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Remembering Mike Williams

Designated Hitter: Remembering UMass' Mike Williams
By Howard Herman, The Berkshire Eagle, 7/30/20211)

The Mount Rushmore of UMass basketball might not include Mike Williams. Williams, however, was there for perhaps the seminal moment in the school’s basketball history.

Mike Williams is in my thoughts this weekend because former Minuteman Donta Bright posted on social media Friday morning that Williams had passed away.

That moment was when he beat Temple’s Rick Brunson and made a floater in the lane to beat the Owls 56-55 in a nationally televised showdown in the Mullins Center on Feb. 13, 1994. It was a game that later became infamous because of the post-game near brawl between two Hall of Fame coaches, John Calipari and Temple’s John Chaney.

The final two of Williams’ 17 points gave the Minutemen a 56-55 win over Temple in a battle for supremacy in the Atlantic 10.

“I can’t think of one [moment] that would surpass that,” former UMass guard Derek Kellogg told me. “It was kind of a changing of the guard with UMass overtaking Temple to a certain extent. Cal kind of cementing his legacy in the A-10 and also putting [UMass] on the national scene. Just the way it happened, for the whole area and for UMass basketball.

“It was a special time.”

Kellogg played for Calipari coming out of Springfield Cathedral High School and later coached the Minutemen for nine seasons, going 155-137. Kellogg, now the head coach at LIU-Brooklyn, is still No. 3 all-time in wins in UMass history, trailing only the late Jack Leaman (217) and Calipari (193).

Williams’ resume at UMass was a pretty good one. He averaged 10.3 points per game in three-plus seasons, before being suspended indefinitely for violating team rules. The suspension came just about one year to the date after the Temple game.

Williams was a member of the Atlantic 10 All-Tournament team following the 1994 post-season event. He was also second team All-District as named by the National Association of Basketball Coaches.

The set up to the game was like this: UMass was 19-4 and Temple was 17-4. Chaney’s Owls came into that Saturday afternoon game ranked eighth in the country while Calipari’s Minutemen were ranked 13th. There were 9,493 basketball fans jammed into every nook and cranny of the still new Mullins Center. The game itself was nationally televised by ABC.

UMass’ starting lineup consisted of forwards Lou Roe and Dana Dingle, center Marcus Camby, and guards Kellogg and Edgar Padilla. Current Temple coach Aaron McKie was a starter for the Owls, along with Brunson at guard, Derek Battie and Eddie Jones at forward and William Cunningham in the middle.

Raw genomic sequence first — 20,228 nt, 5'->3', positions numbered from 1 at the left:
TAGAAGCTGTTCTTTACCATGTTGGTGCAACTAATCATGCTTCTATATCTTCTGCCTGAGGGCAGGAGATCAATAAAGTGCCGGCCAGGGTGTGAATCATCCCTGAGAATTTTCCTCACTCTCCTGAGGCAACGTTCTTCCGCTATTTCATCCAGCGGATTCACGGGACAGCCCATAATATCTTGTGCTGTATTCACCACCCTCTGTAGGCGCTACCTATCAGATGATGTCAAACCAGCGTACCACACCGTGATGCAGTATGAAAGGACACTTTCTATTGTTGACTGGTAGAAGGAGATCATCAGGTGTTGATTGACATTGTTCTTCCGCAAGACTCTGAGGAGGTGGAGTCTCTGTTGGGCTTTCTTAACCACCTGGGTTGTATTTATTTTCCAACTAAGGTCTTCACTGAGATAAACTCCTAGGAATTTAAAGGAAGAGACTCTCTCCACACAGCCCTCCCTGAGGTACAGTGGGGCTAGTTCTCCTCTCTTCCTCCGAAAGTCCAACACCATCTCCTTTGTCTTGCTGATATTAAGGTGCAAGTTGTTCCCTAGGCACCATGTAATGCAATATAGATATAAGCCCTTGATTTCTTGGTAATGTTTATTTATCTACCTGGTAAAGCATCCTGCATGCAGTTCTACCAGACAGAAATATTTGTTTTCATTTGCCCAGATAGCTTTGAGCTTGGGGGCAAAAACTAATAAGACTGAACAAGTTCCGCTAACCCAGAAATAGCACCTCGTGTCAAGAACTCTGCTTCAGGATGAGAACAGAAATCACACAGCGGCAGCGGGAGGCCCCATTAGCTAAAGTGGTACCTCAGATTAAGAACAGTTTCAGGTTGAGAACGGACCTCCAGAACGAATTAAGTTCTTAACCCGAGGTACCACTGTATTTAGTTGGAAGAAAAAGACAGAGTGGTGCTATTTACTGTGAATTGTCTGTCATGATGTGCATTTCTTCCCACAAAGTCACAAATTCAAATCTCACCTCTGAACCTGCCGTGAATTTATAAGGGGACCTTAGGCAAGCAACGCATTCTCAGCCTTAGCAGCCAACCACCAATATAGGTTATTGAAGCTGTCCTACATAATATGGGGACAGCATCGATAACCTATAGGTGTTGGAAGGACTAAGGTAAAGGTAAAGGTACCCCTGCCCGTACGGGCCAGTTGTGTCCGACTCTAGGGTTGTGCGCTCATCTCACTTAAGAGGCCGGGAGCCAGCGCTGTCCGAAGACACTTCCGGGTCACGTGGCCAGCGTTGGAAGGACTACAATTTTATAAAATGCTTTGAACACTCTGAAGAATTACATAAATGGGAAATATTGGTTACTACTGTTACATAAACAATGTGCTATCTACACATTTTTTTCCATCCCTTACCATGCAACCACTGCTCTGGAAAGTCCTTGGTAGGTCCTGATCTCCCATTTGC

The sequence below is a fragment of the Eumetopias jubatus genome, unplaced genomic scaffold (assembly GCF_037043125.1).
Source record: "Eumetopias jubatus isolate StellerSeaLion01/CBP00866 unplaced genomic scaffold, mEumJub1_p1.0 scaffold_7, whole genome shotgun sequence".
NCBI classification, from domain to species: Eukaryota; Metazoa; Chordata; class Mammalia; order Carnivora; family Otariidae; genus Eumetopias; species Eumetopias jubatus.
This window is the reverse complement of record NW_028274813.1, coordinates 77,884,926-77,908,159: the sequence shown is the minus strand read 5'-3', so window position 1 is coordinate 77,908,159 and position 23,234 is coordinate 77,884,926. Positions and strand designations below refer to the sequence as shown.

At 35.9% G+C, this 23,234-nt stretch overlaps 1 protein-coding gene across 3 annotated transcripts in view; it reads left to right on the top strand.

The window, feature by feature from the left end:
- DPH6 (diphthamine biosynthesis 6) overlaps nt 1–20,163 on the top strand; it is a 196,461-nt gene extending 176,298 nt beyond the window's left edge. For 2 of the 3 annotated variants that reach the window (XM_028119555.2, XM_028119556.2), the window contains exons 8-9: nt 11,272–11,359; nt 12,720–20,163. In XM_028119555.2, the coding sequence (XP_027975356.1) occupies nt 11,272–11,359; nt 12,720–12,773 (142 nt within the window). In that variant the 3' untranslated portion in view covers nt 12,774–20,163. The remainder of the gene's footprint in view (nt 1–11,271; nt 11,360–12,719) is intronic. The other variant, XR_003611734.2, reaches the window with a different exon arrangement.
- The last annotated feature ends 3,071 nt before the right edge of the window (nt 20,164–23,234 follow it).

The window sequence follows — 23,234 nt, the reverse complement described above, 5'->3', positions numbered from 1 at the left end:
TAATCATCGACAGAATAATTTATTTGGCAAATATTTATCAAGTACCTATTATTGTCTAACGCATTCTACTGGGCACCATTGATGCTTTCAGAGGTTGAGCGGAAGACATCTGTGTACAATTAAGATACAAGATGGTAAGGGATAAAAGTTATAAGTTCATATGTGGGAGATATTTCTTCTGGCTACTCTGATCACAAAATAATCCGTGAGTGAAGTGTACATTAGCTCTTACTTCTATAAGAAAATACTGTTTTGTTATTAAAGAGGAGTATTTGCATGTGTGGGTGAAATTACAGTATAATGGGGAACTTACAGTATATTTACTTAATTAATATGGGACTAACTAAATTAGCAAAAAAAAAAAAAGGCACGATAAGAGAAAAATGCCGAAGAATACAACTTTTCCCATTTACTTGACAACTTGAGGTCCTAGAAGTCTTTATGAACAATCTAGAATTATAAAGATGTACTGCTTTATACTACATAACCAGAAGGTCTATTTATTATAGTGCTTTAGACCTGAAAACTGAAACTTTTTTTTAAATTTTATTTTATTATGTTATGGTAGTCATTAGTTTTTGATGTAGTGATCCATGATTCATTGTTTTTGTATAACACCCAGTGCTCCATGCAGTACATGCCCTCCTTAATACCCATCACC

For those of you who don’t remember, the final seconds and the entire game broadcast can be found on a dive into YouTube.

UMass was down 47-39 with 7 minutes, 47 seconds left but had rallied to take a 54-53 lead with 11 seconds left on two free throws by Jones, who played 16 seasons in the NBA and made three All-Star teams.

The Minutemen got the ball to midcourt, called time out and set up a final play. Dingle inbounded the ball from in front of the scorer’s table to Williams. The Hartford, Conn., native took Brunson — a 12-year NBA veteran and the father of former NCAA basketball player of the year Jalen Brunson of Villanova — off the dribble and put up a floater from just inside the foul line. The ball found the bottom of the goal and the Minutemen had their win.

“It was good to have Mike at crunch time,” Calipari said in the post-game news conference. “Everyone knew who was going to get the ball. Mike was to go out and create a play, and, if he was covered, Derek Kellogg was alone in the corner, so he could pass it to him. And the others were to crash the boards hard.”

When I asked Kellogg about that game and that moment, the former Minuteman did not have to stop and think much about it.

“Mike was kind of our superhero,” said Kellogg. “The euphoria when Mike banked it in and saving the game down the stretch. Followed by being in the media room. I know he was in there with me and the theatrics that took place afterward didn’t really overshadow heroics.

“It felt like it was the 50th time he had done that not only that year, but the year before.”

Williams did it again 11 days later in Temple’s McGonigle Hall. His 3-point basket with eight seconds left gave UMass a 51-50 win over Temple. It was the first time Calipari’s Minutemen swept the regular-season series from Chaney’s Owls.

Williams was a combo guard who could play both the point and the off-guard spots. Having a player like that made Kellogg’s job easier.

“He could always relieve pressure for me,” the former UMass point guard said. “He was a combo guard who could play on and off the ball. You knew if you gave him the ball, he could make a play for himself or for others. In the locker room, we all thought that Mike was a guy who had definite NBA potential and a kid that was thought of — at least in our circles — one of the top guards in the country.”

Williams’ UMass career might have ended prematurely. It did not, however, lessen what his teammates felt.

“Mike was great,” said Kellogg. “He had a really good personality. He was really fun to be around. You knew that when the game started, he was always ready when the lights went on.”

Howard Herman can be reached at [email protected] or 413-496-6253. On Twitter: @howardherman

news20210730_remembering_mike_williams.txt · Last modified: 2023/07/17 17:54 by mikeuma